Tuesday, May 26, 2015

Essential Anatomy

Essential Anatomy
Some of the best Tai Chi and Qigong practitioners participated in Harlem’s 8th annual World Tai Chi and Qigong day that was took place on the plaza of St. Nicholas Park April 25th. The event serves as the kick of the annual Harlem Holistic Wellness Week celebration. I always learn from many of the masters and this year was no exception. Grand Master Michael Roberson who was one of the first  disciples of my teacher Grand Master Leon “Major” Wallace was there and after giving him a Ki Energy Chunsoo treatment, he gave me a wonderful  gift a book titled “Essential Anatomy for Healing and Martial Arts” by Marc Tedeschi.

I recommend this book for anyone interested in doing body work but more importantly those who practice any form of martial arts. Many are not aware that the foundation of the martial arts was and still should be healing. The commercialization of the martial arts thanks to Hollywood, has taken away some of the basic concepts of the true spirit of martial arts training.  All too often the focus is on winning tournaments and belt ranking. In ancient times more people would seek out martial arts masters for health reason rather the self-defense training.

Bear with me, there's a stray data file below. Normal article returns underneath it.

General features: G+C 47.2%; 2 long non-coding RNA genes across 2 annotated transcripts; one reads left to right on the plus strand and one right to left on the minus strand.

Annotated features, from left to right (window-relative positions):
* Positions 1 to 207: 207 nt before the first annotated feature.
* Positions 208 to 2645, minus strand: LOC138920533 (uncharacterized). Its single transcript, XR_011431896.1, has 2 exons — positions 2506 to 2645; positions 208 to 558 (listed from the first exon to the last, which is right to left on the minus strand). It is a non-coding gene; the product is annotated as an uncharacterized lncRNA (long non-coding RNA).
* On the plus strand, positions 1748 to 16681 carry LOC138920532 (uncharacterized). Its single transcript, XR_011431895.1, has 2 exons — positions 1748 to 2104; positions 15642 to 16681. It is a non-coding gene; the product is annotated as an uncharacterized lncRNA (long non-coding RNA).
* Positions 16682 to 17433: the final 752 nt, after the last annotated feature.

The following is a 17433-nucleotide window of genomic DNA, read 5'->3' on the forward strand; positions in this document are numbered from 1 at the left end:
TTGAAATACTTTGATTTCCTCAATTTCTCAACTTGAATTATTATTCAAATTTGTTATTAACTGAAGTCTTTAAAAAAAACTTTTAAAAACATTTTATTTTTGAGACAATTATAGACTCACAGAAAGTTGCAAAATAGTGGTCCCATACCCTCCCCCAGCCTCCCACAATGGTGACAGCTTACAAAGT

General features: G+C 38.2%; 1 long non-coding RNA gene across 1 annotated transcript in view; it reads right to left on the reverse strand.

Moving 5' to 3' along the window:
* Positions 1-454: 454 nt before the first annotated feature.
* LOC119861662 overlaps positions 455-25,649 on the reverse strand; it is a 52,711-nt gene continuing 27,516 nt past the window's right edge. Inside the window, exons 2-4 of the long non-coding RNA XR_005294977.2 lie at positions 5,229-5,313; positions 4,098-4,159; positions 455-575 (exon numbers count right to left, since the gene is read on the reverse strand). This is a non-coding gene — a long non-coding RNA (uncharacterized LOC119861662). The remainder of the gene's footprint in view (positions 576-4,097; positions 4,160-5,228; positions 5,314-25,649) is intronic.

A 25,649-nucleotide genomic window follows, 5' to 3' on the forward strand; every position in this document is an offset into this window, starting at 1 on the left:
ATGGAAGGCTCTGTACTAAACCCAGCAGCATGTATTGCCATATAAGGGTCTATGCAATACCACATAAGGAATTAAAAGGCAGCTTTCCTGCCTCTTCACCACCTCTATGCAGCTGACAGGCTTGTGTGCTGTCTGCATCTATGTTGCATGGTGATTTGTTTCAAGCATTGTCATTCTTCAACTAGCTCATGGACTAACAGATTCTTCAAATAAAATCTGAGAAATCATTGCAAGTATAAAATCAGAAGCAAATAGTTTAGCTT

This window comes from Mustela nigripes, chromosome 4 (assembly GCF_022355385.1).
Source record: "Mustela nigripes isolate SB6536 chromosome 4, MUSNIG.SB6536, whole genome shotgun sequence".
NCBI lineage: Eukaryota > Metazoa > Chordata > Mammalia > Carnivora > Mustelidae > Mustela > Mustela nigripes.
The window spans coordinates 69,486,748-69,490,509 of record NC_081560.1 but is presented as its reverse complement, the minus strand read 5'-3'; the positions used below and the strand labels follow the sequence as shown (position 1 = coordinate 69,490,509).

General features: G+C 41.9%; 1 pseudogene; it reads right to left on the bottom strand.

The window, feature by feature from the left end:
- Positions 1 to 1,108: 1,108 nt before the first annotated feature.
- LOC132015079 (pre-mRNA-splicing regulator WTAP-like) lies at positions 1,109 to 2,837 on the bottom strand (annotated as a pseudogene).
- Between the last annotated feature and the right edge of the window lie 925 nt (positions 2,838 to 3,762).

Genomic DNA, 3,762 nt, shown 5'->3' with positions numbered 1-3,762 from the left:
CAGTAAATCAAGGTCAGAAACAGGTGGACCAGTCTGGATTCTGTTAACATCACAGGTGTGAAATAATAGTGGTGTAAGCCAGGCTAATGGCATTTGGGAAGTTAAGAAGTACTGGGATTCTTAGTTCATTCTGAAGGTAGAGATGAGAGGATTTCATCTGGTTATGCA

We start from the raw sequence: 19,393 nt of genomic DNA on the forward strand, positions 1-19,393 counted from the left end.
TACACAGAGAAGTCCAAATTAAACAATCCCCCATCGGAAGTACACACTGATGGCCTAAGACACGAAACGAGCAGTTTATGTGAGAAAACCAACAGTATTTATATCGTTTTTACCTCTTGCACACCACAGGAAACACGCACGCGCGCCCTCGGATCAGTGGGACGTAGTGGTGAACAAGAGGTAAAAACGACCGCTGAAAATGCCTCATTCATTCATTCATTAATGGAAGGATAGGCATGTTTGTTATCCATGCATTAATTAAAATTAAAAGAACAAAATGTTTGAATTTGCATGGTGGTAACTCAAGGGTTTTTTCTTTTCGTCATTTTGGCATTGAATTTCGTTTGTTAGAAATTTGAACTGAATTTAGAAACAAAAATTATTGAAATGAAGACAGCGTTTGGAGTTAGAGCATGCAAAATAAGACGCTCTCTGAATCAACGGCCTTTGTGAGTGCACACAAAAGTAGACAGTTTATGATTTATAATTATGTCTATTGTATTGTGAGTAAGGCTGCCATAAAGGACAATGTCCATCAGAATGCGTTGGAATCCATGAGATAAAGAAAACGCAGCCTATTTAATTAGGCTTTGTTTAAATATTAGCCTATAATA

The interesting concepts in the Tedeschi book gives the reader detailed information on pressure points that can be used to magnify the effect of strikes or holds or to accelerate the healing of injuries. Ancient healing traditions in China, Korea and Japan viewed the body as a complex network of energy channels called meridians, which are paths for distributing vital energy (called Chi in China and Ki in Korea and Japan) throughout the body.

Many of these meridians run close to the surface of the body and have locations called acupoints.  Acupoints are small external points that run along the meridian paths that can be used by a practitioner to regulate the flow of vital energy though out the body to help or to harm. Understanding how the body works is just as important for an upper ranked martial artist as it is for a wellness practitioner. The Tedeschi book provides charts and explanations for both.

While training in South Korea to become a Taoist master, I was often told that it takes a greater skill to save a life then to take a life. I know that my continued study of Marc Tedeschi’s wonderful text “Essential Anatomy” will improve my healing abilities but it will also allow me to become a better martial artist. For more information on this subject please call 646 329-6727 my direct line at the Ki Wellness Center.

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